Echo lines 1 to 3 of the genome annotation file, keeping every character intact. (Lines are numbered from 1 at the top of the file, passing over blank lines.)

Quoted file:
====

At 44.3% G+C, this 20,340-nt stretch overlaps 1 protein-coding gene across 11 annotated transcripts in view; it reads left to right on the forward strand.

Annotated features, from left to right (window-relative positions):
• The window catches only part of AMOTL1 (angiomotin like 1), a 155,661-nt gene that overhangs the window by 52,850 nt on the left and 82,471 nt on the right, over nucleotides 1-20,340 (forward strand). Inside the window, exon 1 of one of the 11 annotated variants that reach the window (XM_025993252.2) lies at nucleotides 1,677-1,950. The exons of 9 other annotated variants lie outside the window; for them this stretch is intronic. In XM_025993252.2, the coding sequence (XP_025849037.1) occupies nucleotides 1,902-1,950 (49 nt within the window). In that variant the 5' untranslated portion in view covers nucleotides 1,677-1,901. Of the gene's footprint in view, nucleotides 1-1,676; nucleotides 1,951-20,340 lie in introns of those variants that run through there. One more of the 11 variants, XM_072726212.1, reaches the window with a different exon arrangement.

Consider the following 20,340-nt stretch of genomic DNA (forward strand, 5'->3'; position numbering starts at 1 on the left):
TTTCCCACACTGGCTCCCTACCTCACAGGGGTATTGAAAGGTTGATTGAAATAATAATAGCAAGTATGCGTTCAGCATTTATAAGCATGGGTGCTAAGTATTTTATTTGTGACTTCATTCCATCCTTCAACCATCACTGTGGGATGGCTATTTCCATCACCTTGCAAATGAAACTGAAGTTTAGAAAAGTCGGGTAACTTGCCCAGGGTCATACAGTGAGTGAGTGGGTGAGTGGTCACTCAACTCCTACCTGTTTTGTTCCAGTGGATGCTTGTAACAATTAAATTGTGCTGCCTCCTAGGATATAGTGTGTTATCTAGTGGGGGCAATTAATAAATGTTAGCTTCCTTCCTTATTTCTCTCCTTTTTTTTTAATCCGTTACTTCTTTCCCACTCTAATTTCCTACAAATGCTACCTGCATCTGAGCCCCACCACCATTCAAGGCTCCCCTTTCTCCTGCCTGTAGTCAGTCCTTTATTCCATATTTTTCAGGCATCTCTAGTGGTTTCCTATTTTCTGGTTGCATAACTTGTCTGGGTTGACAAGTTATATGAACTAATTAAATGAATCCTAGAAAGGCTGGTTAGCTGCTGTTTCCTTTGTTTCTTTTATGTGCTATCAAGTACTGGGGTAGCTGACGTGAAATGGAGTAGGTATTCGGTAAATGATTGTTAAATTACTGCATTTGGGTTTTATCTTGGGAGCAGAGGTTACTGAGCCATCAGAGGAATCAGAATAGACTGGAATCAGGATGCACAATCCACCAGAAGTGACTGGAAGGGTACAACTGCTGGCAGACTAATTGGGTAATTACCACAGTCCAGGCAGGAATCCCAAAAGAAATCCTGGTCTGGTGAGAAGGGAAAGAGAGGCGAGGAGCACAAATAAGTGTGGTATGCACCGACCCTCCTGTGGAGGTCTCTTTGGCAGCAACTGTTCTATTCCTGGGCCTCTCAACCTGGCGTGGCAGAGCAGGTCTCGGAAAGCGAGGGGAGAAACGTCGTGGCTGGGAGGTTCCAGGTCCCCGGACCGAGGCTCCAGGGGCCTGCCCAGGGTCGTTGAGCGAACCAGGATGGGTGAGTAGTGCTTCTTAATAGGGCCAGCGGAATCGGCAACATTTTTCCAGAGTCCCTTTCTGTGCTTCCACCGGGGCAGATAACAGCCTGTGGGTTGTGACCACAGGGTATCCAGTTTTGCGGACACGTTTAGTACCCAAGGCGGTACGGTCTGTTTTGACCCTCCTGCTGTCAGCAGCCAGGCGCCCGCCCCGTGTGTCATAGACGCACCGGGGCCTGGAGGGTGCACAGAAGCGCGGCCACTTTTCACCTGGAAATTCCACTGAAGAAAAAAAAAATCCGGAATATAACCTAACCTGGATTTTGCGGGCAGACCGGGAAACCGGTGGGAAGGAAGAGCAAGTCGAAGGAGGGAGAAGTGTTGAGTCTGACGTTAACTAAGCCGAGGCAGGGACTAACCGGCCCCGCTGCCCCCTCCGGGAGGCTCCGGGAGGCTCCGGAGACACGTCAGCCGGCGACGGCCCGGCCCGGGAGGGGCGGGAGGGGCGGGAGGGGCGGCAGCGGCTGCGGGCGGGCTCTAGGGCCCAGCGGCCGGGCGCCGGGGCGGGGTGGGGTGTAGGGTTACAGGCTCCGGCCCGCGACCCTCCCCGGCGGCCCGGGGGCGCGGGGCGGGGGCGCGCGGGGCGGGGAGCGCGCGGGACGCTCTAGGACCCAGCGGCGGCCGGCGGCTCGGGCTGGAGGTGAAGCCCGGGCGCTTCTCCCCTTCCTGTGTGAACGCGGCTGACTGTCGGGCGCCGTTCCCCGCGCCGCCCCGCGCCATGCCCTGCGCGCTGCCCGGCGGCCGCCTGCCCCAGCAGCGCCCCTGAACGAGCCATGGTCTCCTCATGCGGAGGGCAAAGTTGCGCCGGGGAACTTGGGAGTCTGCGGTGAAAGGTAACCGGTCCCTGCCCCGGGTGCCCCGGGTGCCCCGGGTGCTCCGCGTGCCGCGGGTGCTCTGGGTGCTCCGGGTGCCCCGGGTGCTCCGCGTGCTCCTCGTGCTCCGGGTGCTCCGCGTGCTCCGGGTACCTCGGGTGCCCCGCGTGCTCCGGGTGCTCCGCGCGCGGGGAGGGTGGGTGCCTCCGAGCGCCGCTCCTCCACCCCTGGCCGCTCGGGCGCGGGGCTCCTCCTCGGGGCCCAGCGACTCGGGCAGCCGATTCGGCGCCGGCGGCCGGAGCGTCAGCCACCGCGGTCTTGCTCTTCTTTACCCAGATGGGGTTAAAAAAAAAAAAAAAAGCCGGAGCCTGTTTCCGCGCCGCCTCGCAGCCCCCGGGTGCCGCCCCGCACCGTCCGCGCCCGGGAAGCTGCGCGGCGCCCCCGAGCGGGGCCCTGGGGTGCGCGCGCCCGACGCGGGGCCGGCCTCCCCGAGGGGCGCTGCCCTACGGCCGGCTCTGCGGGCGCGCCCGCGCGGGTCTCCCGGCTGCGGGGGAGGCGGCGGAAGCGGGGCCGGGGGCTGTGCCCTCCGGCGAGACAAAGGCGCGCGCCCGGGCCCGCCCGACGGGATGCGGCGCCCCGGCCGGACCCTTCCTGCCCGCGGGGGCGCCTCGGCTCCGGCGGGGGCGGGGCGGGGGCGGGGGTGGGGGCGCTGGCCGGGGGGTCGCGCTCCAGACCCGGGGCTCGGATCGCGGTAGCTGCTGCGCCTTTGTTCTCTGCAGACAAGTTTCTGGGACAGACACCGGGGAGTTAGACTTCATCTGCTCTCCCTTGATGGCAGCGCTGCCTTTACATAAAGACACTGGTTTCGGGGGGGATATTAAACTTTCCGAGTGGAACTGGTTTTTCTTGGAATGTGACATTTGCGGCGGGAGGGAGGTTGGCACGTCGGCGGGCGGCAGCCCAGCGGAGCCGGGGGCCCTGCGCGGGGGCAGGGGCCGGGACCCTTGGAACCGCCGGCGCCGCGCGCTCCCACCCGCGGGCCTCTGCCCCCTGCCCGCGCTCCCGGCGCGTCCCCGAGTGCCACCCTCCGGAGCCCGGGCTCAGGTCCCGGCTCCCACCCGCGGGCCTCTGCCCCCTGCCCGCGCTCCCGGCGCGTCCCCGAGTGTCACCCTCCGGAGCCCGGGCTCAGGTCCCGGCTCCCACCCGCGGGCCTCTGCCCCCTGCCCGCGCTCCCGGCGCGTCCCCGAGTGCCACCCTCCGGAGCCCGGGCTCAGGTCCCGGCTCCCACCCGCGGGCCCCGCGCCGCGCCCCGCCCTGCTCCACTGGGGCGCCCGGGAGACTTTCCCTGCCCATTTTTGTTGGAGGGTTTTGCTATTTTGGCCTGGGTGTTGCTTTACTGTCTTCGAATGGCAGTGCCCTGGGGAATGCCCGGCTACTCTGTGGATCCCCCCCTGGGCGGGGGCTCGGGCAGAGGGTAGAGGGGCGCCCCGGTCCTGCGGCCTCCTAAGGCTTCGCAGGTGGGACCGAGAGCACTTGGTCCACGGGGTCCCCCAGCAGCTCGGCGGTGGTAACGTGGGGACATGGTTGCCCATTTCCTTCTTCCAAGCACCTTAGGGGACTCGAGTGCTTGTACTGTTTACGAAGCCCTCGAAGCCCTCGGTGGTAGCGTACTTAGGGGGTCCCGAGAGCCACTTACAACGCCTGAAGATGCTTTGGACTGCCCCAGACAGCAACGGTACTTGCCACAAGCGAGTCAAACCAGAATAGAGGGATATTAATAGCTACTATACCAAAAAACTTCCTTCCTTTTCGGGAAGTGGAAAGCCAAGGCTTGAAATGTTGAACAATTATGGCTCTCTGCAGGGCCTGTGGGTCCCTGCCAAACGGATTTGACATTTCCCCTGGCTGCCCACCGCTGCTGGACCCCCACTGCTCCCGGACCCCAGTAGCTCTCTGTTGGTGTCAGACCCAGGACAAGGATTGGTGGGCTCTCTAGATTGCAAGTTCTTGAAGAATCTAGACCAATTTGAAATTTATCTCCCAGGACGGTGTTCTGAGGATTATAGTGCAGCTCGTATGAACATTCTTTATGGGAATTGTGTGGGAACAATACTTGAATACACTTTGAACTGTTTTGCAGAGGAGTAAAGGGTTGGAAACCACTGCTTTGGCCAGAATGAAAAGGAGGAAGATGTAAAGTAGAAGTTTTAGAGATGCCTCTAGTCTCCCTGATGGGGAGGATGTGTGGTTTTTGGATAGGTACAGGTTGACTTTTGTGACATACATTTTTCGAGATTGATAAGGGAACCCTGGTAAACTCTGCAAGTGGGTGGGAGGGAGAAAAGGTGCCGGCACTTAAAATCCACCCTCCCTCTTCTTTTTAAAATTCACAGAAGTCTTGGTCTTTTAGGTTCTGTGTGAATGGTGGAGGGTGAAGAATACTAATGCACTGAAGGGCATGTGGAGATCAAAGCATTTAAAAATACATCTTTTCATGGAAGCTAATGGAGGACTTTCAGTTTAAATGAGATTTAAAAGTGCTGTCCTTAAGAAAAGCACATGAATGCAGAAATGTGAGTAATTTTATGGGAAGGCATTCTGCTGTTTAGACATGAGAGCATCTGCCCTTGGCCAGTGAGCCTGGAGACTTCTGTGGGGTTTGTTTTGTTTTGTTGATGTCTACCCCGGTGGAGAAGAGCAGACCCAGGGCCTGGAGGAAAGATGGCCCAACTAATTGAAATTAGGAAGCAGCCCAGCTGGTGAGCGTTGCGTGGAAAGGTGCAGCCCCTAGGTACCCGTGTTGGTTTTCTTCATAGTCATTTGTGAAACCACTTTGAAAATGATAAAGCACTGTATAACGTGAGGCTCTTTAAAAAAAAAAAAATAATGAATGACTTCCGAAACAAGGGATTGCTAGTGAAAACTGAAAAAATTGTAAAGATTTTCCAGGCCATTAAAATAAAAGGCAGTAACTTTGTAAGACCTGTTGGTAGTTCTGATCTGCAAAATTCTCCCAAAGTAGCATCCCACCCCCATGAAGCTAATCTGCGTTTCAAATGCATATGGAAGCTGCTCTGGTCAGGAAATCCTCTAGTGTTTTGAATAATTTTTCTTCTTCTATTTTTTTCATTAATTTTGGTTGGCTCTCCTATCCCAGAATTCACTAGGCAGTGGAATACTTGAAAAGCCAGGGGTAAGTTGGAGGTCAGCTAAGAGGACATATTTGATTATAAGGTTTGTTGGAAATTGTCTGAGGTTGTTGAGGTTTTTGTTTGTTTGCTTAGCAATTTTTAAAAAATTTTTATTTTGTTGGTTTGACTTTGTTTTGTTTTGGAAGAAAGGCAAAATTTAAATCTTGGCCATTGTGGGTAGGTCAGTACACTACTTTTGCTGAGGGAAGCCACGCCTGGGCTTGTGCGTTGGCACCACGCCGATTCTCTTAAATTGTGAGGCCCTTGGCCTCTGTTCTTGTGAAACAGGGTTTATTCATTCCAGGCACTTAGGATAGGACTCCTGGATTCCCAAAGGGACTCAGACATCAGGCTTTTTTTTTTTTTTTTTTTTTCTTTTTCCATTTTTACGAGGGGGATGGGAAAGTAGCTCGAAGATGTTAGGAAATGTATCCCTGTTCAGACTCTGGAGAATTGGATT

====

At 44.3% G+C, this 20,340-nt stretch overlaps 1 protein-coding gene across 11 annotated transcripts in view; it reads left to right on the forward strand.

Annotated features, from left to right (window-relative positions):
• The window catches only part of AMOTL1 (angiomotin like 1), a 155,661-nt gene that overhangs the window by 52,850 nt on the left and 82,471 nt on the right, over nucleotides 1-20,340 (forward strand). Inside the window, exon 1 of one of the 11 annotated variants that reach the window (XM_025993252.2) lies at nucleotides 1,677-1,950. The exons of 9 other annotated variants lie outside the window; for them this stretch is intronic. In XM_025993252.2, the coding sequence (XP_025849037.1) occupies nucleotides 1,902-1,950 (49 nt within the window). In that variant the 5' untranslated portion in view covers nucleotides 1,677-1,901. Of the gene's footprint in view, nucleotides 1-1,676; nucleotides 1,951-20,340 lie in introns of those variants that run through there. One more of the 11 variants, XM_072726212.1, reaches the window with a different exon arrangement.